Our Fractured Worlds of Desire
Attention is the mind’s desire.
These five words leaped off the screen when I read Joseph Clair’s fine essay “Our Own Devices” over at First Things this morning. The whole piece seemed like a living, breathing personal indictment, truth be told. But those five words, they thrust a question that I often do my best to avoid right to the front of my consciousness: what does the object and quality of the attention that I pay say about the nature of my desire?
The author puts the question in a provocative way:
What if, at the end of each day, you received a statement from the Bank of Attention updating all your recent expenditures, along with a heat map of smartphone use? Where did you leave your soul today? Did you blow your precious morning hours surfing ESPN, reading about a baseball player’s groin strain? I confess that I did.
Where did I leave my soul today? Whew, what a question. Very often it seems that I left it in a hopelessly random and unstructured collection of half-read blog posts and news articles and music recommendations and personal interest stories and the innumerable other distractible fragments thrown up by social media. Or in the frustratingly necessary and necessarily frustrating exercise of email triage that is part and parcel of modern life. Or in reading (and forgetting) a paragraph of a real book before being summoned by one of my devices. Or in babysitting my blog. Or in exhaustedly resigning myself to mindlessly drifting around the Internet and calling it sermon “research.” Or checking and rechecking messages that don’t need to be checked. Like a lab rat frantically hammering away on a lever to get a hit of dopamine, I flit back and forth from serious work to social media to the inevitable labyrinth of options that it presents to me. Some days I shudder to think of what my statement from the Bank of Attention would show.
It is easy, of course, to blame technology. I’ve done it often enough on this blog (see the increasingly bloated “Technology/Digital Culture” category link). “Technology is turning us into terminally distracted creatures” is a familiar narrative by now, and not without some merit. But for me, Clair’s piece uncovered the deeper roots of distraction:
[T]he problem is less about distraction than about desire. Our dwindling capacity for attention reveals our fractured worlds of desire—hyper-temporary, dazzled by light and color, summoned by restlessness rather than meaning. We have lost our ability to give our attention to the right things, in the right amount, at the right time. We don’t give our attention at all anymore. Our phones take it from us.
Our fractures worlds of desire... Hammer, meet head of nail. Our desires have shrunk to the size of our technological deliverances. Mine often have, at any rate. Rather than deciding to what I will attend and why, I too often allow my attention to be prodded along by the maelstrom of pings and updates and notifications and bells and whistles and lights and colours of my digital worlds. Ring a bell and watch me salivate. I have been summoned and I must dutifully respond. But by whom? Or by what? And with what justification? Very often, I fear I have been summoned by restlessness, rather than meaning, as Clair so aptly says.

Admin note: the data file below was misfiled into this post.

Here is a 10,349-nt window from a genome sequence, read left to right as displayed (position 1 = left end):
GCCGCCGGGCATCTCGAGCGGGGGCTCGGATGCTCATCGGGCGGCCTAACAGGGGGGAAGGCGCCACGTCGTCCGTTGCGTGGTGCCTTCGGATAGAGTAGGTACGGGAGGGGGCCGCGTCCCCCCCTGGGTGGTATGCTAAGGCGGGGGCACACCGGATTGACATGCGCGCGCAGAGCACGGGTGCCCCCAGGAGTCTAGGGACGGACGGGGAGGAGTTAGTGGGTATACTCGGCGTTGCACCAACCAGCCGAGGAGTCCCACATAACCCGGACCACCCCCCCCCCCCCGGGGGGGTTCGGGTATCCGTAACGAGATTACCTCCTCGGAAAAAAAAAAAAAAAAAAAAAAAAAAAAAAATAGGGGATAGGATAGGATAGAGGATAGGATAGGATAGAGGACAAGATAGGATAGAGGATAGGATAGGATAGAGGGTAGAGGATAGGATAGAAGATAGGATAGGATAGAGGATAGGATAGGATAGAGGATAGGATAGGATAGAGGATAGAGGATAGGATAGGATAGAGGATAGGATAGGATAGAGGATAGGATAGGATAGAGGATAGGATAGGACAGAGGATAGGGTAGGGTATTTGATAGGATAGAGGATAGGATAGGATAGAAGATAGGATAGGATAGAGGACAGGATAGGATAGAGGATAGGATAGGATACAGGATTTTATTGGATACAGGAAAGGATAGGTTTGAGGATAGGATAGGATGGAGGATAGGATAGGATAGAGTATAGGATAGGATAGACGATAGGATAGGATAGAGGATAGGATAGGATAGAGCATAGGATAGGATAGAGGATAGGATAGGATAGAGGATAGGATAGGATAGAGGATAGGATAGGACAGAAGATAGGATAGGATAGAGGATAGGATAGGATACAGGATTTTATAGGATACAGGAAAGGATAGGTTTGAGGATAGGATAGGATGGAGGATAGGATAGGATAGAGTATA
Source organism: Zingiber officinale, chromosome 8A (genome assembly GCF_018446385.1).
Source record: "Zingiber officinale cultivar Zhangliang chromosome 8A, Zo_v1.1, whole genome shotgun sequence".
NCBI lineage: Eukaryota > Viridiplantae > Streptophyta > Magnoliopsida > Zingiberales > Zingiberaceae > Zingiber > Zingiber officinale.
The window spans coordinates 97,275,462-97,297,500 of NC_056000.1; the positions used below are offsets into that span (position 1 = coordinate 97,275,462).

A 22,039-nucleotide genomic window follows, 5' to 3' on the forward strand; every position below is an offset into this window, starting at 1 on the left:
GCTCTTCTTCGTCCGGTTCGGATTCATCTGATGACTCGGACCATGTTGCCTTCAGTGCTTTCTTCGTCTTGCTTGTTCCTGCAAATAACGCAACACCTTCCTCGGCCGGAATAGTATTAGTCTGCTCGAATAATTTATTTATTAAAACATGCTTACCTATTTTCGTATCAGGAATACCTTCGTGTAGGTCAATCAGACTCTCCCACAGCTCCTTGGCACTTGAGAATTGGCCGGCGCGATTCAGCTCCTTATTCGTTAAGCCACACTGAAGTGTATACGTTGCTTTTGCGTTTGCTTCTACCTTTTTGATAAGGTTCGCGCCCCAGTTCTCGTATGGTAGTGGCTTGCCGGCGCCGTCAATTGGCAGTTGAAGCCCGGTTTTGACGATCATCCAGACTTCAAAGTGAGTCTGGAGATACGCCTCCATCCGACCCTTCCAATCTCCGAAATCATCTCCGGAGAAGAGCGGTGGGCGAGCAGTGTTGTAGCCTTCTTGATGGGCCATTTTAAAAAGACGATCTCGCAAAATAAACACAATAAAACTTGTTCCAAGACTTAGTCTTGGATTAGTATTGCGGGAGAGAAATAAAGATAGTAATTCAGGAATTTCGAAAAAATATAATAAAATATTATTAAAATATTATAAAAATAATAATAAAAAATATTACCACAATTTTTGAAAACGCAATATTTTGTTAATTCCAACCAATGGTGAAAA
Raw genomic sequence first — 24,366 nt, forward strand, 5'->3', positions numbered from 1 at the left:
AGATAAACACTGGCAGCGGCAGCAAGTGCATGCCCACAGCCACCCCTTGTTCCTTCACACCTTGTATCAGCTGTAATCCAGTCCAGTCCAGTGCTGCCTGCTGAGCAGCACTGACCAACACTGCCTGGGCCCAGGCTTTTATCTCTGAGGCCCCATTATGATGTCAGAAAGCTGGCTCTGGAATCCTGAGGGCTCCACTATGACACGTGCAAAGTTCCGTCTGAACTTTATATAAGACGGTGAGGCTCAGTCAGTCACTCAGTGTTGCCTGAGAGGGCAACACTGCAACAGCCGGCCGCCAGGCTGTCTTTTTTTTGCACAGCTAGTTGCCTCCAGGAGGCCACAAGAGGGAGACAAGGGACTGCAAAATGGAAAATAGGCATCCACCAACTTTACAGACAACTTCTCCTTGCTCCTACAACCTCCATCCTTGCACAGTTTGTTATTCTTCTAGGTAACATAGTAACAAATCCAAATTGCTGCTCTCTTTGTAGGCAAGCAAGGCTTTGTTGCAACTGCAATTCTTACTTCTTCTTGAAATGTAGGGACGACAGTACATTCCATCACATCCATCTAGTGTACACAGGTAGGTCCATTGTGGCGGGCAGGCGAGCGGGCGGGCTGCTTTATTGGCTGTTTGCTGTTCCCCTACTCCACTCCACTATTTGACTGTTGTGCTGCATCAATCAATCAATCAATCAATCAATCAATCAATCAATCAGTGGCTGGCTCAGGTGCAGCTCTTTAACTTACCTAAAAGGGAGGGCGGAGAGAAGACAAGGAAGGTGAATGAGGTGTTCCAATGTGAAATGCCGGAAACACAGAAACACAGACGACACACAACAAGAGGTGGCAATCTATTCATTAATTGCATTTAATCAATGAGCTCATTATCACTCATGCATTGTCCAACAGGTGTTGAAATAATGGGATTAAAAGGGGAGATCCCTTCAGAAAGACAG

Logic would demand that if the problem is disordered or misdirected desire, then the answer would be not to double down on discipline as an end in and of itself, but to mend my fractured desires. To seek to desire more singularly and toward better ends. Rather than just allowing my attention to be led around by the nose by the “hyper-temporary,” by the endless demands made through the seemingly endless media that I subject (what a telling word!) myself to, I must attend to what matters, to what gives life, to what grows love within me.
And the earlier the better, it seems to me. When I was younger and quite probably more pious, I would rise early in the morning to do “devotions.” I had picked up the idea that this was a necessary part of the Christian life so I would dutifully get up and slog through some portion of the Bible and mumble a few prayers before proceeding to cornflakes and coffee. It wasn’t always—or even often—very inspirational, but it was something like a real spiritual discipline. Over time, this began to change. Kids and all their demands arrived on the scene. Life circumstances changed. My understanding of the demands of piety became less naïve changed.
Oh, and the Internet arrived.
All of a sudden, rather attending to God first thing in the morning, I began to attend to sports scores and highlights from the previous day. Or email (this was back when it was still—incredibly!—somewhat exciting to get an email). Or, later, Facebook. Or the news of the day. Or all the messages that had accumulated during my slumbers. Or whatever else the Internet threw up for my consumption. And so, from my first waking moments, I allowed my attention to be fragmented and dominated by other voices. I was an eager participant in the fracturing of my own desire.
I don’t read the King James Version of the Bible often, but there are some passages for which no other translation will do. For me, one of those is Psalm 5:3:
My voice shalt thou hear in the morning, O Lord; in the morning will I direct my prayer unto thee, and will look up…
Perhaps the psalmist knew well what I am needing to relearn. Morning is the best time to “direct my prayer unto thee,” the best time to look up in order, at the very least, to be taught to attend properly, and in so doing to have my fractured desires mended.